According to an article in the Wall Street Journal, Columbia business professor Daniel Ames and doctoral candidate Abby Wazlawek wanted to determine if people could gauge their own assertiveness.
Negotiators in the study were asked at the end of a negotiating session whether they had been overassertive, underassertive or just right in their assertiveness. They were also asked to judge the assertiveness of others.
When it comes to being overassertive, only 36 percent of negotiators who were judged as overassertive by the group thought they were indeed overassertive. Similarly, 34 percent of negotiators judge as underassertive thought they were indeed underassertive. In other words, in both cases approximately 65 percent of people judged themselves differently than they were perceived by others.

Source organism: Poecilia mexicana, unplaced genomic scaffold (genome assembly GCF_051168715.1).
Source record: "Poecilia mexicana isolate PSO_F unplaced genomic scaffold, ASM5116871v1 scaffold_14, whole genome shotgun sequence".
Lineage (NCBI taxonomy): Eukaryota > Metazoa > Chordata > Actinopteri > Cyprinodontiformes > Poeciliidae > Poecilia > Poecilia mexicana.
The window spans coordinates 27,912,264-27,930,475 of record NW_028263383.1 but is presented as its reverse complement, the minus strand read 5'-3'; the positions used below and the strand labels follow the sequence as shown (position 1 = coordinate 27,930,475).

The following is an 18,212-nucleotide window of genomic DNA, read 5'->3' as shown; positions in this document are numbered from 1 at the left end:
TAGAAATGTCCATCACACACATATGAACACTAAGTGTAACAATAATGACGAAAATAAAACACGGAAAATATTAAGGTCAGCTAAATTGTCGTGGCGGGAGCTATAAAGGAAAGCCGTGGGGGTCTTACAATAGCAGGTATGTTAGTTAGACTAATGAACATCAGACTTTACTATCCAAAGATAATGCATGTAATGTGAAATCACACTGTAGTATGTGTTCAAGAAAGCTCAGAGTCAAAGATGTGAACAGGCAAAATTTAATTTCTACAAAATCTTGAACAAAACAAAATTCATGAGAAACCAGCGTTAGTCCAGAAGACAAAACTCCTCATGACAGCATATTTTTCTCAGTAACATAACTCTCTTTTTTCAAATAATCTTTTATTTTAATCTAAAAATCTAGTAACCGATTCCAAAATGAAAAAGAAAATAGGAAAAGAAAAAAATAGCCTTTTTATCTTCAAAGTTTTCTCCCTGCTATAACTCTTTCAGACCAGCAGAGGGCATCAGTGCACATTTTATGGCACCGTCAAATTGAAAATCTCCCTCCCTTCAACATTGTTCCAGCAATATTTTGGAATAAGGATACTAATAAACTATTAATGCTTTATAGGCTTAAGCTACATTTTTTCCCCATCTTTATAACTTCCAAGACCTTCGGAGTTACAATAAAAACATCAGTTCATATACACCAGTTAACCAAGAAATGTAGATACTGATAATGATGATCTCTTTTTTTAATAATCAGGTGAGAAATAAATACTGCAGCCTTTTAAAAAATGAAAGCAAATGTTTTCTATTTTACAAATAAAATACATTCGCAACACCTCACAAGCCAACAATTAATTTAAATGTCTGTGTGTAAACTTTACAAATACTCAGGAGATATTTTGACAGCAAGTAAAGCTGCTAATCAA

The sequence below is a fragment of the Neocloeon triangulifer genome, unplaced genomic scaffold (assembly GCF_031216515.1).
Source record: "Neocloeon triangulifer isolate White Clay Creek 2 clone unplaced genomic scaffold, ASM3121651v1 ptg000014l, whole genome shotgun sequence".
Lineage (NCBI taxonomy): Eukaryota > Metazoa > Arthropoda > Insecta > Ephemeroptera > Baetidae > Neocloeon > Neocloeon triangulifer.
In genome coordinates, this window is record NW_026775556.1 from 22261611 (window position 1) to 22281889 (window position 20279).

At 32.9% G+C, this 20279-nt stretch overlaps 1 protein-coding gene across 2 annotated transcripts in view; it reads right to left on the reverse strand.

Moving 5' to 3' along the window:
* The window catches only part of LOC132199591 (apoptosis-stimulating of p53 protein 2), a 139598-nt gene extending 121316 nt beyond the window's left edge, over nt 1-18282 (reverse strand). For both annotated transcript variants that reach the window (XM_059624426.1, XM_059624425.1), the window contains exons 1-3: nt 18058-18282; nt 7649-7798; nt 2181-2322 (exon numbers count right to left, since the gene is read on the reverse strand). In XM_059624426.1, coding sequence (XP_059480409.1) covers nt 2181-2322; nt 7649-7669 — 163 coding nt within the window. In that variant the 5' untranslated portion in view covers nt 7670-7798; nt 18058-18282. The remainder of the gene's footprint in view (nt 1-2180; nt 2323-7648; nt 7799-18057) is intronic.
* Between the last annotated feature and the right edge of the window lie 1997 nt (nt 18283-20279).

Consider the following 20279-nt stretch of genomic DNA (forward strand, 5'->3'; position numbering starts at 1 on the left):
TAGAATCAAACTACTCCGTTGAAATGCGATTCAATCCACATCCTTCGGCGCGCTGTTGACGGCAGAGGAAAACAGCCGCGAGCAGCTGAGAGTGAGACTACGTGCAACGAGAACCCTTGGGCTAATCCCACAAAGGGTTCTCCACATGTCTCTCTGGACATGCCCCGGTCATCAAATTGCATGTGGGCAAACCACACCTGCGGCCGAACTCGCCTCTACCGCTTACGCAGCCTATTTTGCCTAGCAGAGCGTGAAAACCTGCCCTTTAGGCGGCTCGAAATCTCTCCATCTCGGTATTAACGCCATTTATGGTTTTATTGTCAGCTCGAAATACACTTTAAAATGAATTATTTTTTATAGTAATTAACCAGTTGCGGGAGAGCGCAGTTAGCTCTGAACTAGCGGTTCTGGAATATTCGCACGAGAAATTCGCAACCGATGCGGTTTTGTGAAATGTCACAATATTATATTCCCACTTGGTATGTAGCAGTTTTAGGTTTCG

Another unpublished study found that only 11 percent of those deemed overassertive heard about it from colleagues, compared to 39 percent of underassertive people who were told of the trait by colleagues.
What does this mean? In communication we call it “perception checking.” Perception checking means taking the time to determine if your perceptions are correct or not. In this instance, you might ask others how you do as a negotiator and let them tell you. However, if you’re overassertive they may not feel comfortable telling you. To that end, another option is to try doing some anonymous 360 degree feedback. If you do that, however, you have to be ready to make real change in your behavior.